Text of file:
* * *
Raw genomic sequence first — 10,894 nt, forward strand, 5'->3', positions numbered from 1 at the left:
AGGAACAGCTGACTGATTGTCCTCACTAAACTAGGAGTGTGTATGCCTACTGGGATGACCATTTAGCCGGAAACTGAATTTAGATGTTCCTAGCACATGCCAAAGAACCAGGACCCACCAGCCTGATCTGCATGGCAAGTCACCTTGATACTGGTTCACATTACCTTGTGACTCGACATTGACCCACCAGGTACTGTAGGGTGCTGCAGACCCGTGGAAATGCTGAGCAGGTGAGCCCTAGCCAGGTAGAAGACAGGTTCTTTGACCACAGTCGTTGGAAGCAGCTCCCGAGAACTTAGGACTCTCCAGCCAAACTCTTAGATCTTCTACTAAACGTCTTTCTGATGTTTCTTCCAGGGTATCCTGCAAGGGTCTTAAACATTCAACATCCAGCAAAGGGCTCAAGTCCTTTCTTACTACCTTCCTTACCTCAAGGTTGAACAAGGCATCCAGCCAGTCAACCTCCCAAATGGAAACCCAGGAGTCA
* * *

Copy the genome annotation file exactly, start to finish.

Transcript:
Raw genomic sequence first — 10,894 nt, forward strand, 5'->3', positions numbered from 1 at the left:
AGGAACAGCTGACTGATTGTCCTCACTAAACTAGGAGTGTGTATGCCTACTGGGATGACCATTTAGCCGGAAACTGAATTTAGATGTTCCTAGCACATGCCAAAGAACCAGGACCCACCAGCCTGATCTGCATGGCAAGTCACCTTGATACTGGTTCACATTACCTTGTGACTCGACATTGACCCACCAGGTACTGTAGGGTGCTGCAGACCCGTGGAAATGCTGAGCAGGTGAGCCCTAGCCAGGTAGAAGACAGGTTCTTTGACCACAGTCGTTGGAAGCAGCTCCCGAGAACTTAGGACTCTCCAGCCAAACTCTTAGATCTTCTACTAAACGTCTTTCTGATGTTTCTTCCAGGGTATCCTGCAAGGGTCTTAAACATTCAACATCCAGCAAAGGGCTCAAGTCCTTTCTTACTACCTTCCTTACCTCAAGGTTGAACAAGGCATCCAGCCAGTCAACCTCCCAAATGGAAACCCAGGAGTCA